Social Networking in Corporations
The concept of social networking has been around in management research circles since the 1950s but advances in computing technology and the runaway success of online social communities has rekindled interest in the topic within business organizations.
In the latest edition of Knowledge (at) Wharton, Wharton management professor Lori Rosenkopf says that mapping social networks can be useful in many ways, but there are at least two reasons why corporate interest in the subject is growing: Companies want to be able to identify key performers and get a better understanding of the nature of the interaction among employees.
“Hopefully, you have organized your company the best way to get the job done,” she says. “But mapping out a network will give you a sense of whether actual work flow and communication flow match what you hope to achieve. Maybe there are bottlenecks where one person is managing all interactions. If you expect two groups to work together closely, and you don’t see them doing this, you might want to create liaison roles or other relationships to make information flow better. On the other hand, you may see groups talking to each other too much. When managers see network diagrams, they often realize they need to reconfigure their organizational chart.”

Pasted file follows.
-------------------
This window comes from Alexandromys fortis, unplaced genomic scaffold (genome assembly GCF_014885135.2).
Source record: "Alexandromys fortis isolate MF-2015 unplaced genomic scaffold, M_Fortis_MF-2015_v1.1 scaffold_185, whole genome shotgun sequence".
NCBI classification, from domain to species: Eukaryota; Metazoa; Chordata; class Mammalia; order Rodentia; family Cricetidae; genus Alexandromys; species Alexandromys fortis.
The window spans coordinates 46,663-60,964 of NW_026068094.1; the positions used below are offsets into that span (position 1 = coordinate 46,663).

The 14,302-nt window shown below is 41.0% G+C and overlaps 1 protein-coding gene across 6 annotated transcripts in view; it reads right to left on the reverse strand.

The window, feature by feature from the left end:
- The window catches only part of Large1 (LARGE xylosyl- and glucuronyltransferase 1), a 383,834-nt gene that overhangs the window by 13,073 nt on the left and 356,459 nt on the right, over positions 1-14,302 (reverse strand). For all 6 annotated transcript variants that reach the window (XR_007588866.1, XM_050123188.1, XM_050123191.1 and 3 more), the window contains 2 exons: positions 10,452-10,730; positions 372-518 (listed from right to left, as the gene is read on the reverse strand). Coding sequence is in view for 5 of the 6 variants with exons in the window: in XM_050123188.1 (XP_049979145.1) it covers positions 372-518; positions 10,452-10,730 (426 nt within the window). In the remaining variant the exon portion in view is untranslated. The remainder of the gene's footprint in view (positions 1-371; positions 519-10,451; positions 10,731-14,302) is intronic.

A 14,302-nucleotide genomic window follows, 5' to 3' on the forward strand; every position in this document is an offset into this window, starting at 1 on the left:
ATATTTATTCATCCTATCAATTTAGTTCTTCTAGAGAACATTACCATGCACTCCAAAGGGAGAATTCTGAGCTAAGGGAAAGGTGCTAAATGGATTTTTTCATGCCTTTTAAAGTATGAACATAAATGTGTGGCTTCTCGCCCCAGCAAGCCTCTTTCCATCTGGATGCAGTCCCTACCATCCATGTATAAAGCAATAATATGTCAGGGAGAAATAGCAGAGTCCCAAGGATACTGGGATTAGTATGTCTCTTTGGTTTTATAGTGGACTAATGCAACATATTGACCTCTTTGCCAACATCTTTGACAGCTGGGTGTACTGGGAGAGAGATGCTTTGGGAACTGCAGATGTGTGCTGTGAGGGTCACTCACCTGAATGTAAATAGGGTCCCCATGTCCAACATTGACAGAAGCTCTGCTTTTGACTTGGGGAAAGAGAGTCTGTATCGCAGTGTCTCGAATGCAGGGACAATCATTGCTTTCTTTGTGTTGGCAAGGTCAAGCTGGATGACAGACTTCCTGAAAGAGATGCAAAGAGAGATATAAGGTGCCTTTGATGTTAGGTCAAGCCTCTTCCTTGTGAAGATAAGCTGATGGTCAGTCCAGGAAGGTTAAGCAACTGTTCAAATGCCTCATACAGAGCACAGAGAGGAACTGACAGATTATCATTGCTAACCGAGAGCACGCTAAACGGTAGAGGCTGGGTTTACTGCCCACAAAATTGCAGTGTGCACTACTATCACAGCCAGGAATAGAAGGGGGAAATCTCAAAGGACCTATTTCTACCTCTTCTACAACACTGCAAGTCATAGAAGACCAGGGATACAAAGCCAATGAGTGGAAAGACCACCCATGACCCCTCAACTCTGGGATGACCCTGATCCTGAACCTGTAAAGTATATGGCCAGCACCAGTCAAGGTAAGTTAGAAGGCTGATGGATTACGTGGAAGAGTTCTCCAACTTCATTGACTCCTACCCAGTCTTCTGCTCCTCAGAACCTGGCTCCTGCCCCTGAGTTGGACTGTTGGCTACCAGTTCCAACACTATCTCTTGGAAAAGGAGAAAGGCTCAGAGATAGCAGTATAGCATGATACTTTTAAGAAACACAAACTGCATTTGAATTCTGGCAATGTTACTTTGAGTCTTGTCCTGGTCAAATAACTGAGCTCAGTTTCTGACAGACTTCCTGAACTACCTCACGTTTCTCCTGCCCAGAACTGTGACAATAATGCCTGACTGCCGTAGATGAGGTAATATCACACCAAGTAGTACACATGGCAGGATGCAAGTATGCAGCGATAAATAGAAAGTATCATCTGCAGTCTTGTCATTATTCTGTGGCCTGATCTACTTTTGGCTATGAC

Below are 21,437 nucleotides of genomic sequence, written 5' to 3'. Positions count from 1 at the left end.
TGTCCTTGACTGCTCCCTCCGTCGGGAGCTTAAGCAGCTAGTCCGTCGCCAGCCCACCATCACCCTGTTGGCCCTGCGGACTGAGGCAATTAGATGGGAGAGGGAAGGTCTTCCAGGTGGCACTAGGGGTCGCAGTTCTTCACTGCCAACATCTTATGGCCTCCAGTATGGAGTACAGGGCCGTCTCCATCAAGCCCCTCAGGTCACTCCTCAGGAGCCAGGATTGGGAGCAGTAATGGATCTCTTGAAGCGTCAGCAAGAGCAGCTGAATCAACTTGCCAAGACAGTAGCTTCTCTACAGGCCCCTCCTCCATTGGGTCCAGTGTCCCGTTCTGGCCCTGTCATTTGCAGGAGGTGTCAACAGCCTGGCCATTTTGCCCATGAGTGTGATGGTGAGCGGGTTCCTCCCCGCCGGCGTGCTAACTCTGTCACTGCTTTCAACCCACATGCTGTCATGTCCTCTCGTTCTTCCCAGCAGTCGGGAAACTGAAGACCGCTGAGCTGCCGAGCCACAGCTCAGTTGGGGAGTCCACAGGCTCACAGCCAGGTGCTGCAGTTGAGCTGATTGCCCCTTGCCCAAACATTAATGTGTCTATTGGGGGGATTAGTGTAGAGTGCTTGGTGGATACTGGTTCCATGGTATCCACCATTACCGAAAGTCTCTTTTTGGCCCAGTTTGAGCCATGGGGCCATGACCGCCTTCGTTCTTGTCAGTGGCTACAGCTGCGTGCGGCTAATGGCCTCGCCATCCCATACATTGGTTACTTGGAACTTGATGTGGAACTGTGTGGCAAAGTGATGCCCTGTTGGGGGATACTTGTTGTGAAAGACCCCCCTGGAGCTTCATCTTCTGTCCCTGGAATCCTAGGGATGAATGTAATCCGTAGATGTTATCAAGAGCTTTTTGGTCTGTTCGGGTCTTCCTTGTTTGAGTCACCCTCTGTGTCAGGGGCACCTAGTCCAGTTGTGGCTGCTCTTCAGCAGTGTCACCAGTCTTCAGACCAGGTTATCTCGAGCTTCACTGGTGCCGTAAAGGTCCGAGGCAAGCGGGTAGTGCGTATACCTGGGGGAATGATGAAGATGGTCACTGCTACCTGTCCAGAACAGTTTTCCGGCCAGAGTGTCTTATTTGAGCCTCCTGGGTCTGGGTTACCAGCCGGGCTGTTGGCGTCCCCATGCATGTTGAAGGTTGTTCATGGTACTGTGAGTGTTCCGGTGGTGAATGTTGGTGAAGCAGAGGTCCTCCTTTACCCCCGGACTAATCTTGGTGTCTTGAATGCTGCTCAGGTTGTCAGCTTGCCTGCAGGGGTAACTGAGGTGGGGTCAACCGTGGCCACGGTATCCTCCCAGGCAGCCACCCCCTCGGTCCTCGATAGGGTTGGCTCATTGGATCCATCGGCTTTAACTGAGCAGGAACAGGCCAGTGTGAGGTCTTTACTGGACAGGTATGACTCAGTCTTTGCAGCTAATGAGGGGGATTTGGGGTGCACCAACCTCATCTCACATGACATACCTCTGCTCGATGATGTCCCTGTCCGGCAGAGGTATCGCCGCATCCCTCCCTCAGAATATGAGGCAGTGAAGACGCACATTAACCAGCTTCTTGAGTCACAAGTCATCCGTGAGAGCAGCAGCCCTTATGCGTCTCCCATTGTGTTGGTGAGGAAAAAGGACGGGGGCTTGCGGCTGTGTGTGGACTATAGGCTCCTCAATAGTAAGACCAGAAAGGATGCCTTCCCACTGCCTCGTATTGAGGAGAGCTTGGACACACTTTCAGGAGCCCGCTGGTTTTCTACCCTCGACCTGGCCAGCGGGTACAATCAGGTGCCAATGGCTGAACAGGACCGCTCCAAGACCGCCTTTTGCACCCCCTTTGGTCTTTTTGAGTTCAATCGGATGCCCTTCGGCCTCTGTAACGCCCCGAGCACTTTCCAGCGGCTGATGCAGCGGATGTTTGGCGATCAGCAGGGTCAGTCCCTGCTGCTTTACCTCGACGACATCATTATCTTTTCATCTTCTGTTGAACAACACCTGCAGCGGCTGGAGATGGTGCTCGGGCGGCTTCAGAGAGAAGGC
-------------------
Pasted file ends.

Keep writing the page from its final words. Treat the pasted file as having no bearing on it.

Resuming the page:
Network maps may also unearth what are known as “cosmopolitans” – the employees who are most critical to information flow in the company. “The formal organizational structure [in companies] does not necessarily describe who talks to whom,” says Valery Yakubovich, a University of Chicago professor who will join Wharton’s management department this summer. “Even if some jobs in an organization are designed to coordinate across different functional areas, it’s difficult to figure out who coordinates where in reality. So you ask people directly whom they go to for advice and who gives them the most valuable information to get things done. Then you map the whole network. Often you find that people you might not even think of as very valuable turn out to be important links in the structure of the organization.”
Despite the benefits that can be derived from analyzing social networks, the Wharton researchers say that corporations have only begun to scratch the surface of its potential.
Rosenkopf says that applied research on social networking in still in its infancy and that top leaders of many larger firms have still not been exposed to the idea in a signficant way.
“They may be aware of things like small worlds and The Tipping Point. It’s not yet reached the point where companies are using these ideas for business process reengineering. But I do think it’s coming.”
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Jerry Bowles has more than 30 years of varied experience as a writer, editor, marketing consultant, corporate communications director and blogger. For the past 20 years, he has produced and written special supplements on new technologies for a number of magazines, including Forbes, Fortune and Newsweek.